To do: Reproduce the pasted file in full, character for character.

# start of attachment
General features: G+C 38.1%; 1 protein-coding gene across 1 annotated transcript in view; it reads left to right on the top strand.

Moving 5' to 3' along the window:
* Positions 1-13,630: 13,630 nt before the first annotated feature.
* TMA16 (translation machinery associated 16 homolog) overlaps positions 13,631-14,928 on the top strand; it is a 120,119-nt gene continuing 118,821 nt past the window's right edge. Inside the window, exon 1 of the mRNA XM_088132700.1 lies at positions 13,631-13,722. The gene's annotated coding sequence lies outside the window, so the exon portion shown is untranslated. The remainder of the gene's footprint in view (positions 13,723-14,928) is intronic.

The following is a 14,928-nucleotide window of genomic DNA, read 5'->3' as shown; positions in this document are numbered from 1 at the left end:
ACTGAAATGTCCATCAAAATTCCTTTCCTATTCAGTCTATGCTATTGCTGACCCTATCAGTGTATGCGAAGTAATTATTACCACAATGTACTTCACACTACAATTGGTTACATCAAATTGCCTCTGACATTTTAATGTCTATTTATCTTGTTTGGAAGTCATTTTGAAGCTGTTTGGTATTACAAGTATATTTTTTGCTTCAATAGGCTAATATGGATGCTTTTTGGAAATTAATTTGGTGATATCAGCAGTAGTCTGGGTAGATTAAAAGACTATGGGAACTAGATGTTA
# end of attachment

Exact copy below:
General features: G+C 38.1%; 1 protein-coding gene across 1 annotated transcript in view; it reads left to right on the top strand.

Moving 5' to 3' along the window:
* Positions 1-13,630: 13,630 nt before the first annotated feature.
* TMA16 (translation machinery associated 16 homolog) overlaps positions 13,631-14,928 on the top strand; it is a 120,119-nt gene continuing 118,821 nt past the window's right edge. Inside the window, exon 1 of the mRNA XM_088132700.1 lies at positions 13,631-13,722. The gene's annotated coding sequence lies outside the window, so the exon portion shown is untranslated. The remainder of the gene's footprint in view (positions 13,723-14,928) is intronic.

The following is a 14,928-nucleotide window of genomic DNA, read 5'->3' as shown; positions in this document are numbered from 1 at the left end:
ACTGAAATGTCCATCAAAATTCCTTTCCTATTCAGTCTATGCTATTGCTGACCCTATCAGTGTATGCGAAGTAATTATTACCACAATGTACTTCACACTACAATTGGTTACATCAAATTGCCTCTGACATTTTAATGTCTATTTATCTTGTTTGGAAGTCATTTTGAAGCTGTTTGGTATTACAAGTATATTTTTTGCTTCAATAGGCTAATATGGATGCTTTTTGGAAATTAATTTGGTGATATCAGCAGTAGTCTGGGTAGATTAAAAGACTATGGGAACTAGATGTTA